That week, like Julien, Maggie was back in school. For fun, Maggie had been taking Nirvana songs and figuring out how to play them on piano. She also worked on learning Ryuichi Sakamoto’s theme song for Bernardo Bertolucci’s The Last Emperor. As for what she was working on with the guitar, I couldn’t keep up, but I recall hearing licks from The Kinks at the time, and during dinner one evening she said she had a Kendrick Lamar tune stuck in her head, so I imagine that that was appearing in the mix, too.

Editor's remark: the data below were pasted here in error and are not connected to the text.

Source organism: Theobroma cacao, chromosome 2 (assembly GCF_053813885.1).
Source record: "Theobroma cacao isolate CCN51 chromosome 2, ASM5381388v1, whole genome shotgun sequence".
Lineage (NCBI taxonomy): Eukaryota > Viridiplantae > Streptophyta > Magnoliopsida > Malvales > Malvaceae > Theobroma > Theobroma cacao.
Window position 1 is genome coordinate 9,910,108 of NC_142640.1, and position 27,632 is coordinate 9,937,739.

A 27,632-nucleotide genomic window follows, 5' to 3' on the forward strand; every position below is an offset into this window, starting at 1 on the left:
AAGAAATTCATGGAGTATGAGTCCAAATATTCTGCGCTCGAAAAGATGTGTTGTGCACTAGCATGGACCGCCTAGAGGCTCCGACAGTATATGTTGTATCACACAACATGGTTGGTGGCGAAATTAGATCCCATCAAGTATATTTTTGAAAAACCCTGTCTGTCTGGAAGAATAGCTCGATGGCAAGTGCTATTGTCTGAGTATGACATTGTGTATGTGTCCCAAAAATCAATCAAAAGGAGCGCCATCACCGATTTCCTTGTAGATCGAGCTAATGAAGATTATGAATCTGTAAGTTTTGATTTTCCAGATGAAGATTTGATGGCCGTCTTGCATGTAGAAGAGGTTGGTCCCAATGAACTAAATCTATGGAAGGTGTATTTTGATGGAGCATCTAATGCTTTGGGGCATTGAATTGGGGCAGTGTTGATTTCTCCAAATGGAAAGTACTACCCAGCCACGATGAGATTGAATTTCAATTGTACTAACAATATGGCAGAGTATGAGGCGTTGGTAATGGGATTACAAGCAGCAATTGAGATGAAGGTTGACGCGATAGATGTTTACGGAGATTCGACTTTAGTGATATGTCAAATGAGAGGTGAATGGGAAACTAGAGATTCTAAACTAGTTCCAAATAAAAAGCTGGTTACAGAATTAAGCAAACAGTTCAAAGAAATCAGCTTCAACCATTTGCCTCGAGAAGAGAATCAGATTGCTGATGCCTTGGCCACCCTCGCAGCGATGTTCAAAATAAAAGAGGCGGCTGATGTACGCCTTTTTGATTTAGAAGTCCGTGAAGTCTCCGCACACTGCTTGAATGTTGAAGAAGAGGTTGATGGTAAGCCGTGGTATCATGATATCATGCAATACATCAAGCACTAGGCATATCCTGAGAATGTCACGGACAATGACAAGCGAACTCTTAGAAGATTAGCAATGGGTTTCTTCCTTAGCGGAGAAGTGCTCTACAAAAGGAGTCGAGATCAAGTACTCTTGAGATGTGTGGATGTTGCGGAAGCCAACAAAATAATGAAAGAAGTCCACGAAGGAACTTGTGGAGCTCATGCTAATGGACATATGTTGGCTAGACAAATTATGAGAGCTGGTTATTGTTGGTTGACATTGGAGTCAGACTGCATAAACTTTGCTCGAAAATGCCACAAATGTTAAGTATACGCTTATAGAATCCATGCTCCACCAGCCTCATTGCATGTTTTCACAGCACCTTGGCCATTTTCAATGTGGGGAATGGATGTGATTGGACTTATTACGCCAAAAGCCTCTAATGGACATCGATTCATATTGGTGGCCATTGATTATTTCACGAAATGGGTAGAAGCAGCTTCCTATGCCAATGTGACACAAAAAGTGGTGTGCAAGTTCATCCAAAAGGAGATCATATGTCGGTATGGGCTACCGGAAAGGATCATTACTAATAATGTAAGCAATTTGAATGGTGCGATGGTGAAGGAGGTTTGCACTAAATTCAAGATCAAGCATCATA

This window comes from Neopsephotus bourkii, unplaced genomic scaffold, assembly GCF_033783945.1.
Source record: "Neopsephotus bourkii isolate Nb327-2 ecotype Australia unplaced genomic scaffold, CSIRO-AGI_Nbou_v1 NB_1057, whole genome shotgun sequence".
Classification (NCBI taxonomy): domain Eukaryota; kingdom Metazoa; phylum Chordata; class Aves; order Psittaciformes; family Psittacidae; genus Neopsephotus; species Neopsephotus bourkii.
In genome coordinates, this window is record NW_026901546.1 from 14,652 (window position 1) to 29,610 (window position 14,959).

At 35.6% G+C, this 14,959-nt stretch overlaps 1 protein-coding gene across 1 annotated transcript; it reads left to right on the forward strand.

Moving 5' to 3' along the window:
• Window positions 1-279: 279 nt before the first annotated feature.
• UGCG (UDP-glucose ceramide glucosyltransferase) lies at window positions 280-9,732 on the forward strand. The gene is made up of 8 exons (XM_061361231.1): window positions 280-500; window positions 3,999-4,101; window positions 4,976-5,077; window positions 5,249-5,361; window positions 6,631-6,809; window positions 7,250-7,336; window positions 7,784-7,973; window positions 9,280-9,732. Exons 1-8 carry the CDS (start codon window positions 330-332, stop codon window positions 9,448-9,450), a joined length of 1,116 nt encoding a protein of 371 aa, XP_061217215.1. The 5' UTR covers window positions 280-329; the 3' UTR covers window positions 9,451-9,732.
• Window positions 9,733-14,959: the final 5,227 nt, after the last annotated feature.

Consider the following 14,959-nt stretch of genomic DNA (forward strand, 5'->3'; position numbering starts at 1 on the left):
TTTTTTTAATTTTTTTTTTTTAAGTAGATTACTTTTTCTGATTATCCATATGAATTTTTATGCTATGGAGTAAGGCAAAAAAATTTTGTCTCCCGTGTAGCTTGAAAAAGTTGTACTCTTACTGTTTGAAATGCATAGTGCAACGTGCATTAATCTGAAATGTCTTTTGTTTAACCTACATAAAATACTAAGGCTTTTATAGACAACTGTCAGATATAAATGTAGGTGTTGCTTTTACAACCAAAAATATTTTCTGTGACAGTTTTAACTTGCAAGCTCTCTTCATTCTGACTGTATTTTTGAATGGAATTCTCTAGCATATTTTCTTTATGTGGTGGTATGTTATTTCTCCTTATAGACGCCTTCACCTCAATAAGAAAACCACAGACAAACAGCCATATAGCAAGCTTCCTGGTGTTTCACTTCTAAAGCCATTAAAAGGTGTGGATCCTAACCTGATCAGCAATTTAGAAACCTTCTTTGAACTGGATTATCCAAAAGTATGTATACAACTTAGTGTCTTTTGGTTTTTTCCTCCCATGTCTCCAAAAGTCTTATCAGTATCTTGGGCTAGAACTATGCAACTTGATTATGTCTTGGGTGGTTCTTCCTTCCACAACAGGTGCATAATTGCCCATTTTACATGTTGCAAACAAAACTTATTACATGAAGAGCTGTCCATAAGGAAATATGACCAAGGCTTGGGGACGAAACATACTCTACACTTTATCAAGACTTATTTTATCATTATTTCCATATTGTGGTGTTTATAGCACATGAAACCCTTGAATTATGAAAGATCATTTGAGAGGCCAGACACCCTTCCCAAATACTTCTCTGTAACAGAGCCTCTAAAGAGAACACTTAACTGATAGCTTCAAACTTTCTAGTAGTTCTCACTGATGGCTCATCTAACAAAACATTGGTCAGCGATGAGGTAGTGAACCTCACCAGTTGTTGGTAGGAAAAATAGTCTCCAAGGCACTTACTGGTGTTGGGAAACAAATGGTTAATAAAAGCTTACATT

That week, I went to my primary care physician to get a referral for a neurologist. I kept having these brief episodes of transient global amnesia where my short term memory goes kaput for a few hours. It was nothing like six years ago when, shortly after my Dad died, I went an entire day without being able to remember anything for more than a few minutes. At any rate, after the initial shock, I wasn’t really worried about it. I think when you’ve got a million images bouncing through your head all the time, it’s not unusual for them to get stuck once in a while. It’s like when there’s a speck of dirt or a scratch on an LP and that sharp diamond stylus, tracing the groove on the vinyl surface, gets jammed and plays the same phrase over and over. You just have to give it a little nudge, or else gently lift the tonearm and plop it back down past the dirt or the scratch. Soon, the music is playing again, and the images, along with the soundtrack that accompanies them, are flowing smoothly again.